Expanding Population Health

    How to Move Population Health Management Forward and Improve Outcomes

    With rare few exceptions, healthcare delivery systems have never had to deal with the socioeconomic and social determinants of health to the degree that public health systems have faced these issues. Healthcare delivery systems must add public health professionals and epidemiologists to their management and executive staff. They need to build the skills to interact with and develop health intervention strategies in concert with law enforcement; social support services in the community, including charitable and religious organizations; job growth and economic development in communities that ensures patients can afford care when they need it; adequate affordable housing in the community; healthy options for eating in the community; adequate dental care; primary and secondary education programs that encourage healthy lifestyles; violent crime reduction; and environmental strategies to ensure that communities have clean air and water. These are the sorts of issues that public health professionals have been managing for years in the progressive reduction of infectious disease in communities. Now the U.S. needs to follow the lead of other countries and apply those public health skills to the new setting of chronic condition management in the community.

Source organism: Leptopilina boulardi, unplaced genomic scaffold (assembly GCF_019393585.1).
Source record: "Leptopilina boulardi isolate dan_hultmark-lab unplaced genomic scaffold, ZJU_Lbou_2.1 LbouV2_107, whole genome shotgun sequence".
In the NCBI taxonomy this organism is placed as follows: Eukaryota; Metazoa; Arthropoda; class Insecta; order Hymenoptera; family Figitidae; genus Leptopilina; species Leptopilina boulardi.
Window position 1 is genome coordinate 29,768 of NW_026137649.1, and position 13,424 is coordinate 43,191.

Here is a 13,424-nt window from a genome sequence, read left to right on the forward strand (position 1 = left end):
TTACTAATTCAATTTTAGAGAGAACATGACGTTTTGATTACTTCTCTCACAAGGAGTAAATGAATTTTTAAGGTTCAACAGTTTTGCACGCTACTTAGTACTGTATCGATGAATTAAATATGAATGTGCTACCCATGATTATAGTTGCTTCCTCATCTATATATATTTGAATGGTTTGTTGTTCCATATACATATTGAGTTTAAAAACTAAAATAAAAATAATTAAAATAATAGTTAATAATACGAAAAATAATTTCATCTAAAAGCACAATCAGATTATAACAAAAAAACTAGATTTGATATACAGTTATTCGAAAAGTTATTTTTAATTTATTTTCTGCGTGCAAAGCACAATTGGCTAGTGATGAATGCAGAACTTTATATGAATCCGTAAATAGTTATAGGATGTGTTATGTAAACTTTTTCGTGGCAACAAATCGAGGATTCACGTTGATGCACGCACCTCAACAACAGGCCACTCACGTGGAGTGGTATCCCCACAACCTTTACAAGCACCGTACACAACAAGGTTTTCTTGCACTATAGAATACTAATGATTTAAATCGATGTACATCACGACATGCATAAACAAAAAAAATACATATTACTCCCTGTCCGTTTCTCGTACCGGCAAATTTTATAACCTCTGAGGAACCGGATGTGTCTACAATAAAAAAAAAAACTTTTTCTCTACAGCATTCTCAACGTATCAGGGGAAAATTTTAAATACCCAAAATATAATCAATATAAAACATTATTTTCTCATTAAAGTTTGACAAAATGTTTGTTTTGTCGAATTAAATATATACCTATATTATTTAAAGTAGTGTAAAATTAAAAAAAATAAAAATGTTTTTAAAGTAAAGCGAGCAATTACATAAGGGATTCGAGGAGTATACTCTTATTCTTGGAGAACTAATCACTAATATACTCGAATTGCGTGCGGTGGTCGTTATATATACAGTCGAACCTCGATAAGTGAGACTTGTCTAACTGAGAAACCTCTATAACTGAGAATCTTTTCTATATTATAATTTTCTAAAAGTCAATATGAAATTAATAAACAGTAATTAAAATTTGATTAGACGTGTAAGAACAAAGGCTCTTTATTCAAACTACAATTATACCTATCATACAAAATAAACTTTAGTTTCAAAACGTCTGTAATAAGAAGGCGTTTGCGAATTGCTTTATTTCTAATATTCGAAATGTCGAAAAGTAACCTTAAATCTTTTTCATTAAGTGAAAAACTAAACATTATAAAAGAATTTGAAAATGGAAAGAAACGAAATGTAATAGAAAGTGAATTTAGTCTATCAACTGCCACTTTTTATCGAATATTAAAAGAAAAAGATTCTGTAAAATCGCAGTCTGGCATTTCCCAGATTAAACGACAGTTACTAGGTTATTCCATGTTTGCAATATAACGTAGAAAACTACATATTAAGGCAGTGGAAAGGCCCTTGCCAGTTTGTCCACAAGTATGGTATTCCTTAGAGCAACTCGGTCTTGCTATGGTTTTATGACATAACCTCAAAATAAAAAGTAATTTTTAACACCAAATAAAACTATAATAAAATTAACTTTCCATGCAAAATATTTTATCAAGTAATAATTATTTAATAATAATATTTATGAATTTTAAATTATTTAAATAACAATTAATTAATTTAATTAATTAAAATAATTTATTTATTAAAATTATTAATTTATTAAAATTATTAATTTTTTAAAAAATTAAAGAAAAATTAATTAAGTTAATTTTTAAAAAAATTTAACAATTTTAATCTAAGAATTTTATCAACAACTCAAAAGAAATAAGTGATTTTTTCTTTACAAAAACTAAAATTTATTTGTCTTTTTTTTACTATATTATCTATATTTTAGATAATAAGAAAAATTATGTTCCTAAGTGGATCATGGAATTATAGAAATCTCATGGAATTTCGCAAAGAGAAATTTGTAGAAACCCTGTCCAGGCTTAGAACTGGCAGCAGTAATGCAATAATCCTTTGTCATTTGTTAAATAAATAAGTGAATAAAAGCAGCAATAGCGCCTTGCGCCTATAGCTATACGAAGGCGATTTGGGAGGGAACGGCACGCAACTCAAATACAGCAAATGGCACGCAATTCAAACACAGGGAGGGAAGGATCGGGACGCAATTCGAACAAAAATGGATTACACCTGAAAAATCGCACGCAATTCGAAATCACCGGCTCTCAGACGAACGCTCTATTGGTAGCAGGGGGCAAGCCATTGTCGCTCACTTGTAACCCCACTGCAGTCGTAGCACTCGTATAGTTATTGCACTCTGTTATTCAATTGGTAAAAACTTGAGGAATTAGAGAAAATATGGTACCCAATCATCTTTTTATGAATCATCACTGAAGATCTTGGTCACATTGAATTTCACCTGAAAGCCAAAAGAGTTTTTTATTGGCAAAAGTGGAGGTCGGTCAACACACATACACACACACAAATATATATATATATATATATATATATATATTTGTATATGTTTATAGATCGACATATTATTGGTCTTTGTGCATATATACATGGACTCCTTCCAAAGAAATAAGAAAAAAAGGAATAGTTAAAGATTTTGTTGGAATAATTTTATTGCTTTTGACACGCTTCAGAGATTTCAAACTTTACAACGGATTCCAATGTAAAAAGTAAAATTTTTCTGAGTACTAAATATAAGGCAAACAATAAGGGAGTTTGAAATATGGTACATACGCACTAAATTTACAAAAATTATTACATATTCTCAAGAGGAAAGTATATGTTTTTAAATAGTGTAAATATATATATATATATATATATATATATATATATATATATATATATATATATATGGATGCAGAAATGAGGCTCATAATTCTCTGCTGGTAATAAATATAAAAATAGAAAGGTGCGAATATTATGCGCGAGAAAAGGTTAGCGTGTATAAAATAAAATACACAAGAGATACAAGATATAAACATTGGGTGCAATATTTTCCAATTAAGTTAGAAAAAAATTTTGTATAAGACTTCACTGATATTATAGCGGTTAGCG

Three Important Data Sets Required for Population Health

    While it’s true that healthcare is transitioning away from a traditional fee-for-service business model to a model that incorporates value into the payment equation (and thus encouraging efforts similar to public health strategies), it has a long way to go to equal its peers in the international community. Many health systems don’t have the data and technology to support this transition. The absolute minimal data sets required for this work include: 1) patient-reported outcomes data, 2) social determinants of health data, and 3) activity-based costing data that will allow accurate management of financial margins in per-capita reimbursement contracts. Without these three pieces of data, an organization can never achieve the aspirations of value-based care—managing populations of health and creating better patient outcomes for an efficient cost.

    What’s Missing in Most Population Health Solutions

    EMRs currently on the market are designed for a fee-for-service world, running entirely on encounter-based medicine. This makes it difficult to manage the health of populations of patients—and difficult to understand the cost of care. Fundamentally, in a population health environment, a health system is managing to margins on a per-member, per-month (PMPM) basis. And in this environment, everyone has to be aware of the cost of care, at the point of care; something not possible without major changes to the software of current EMRs.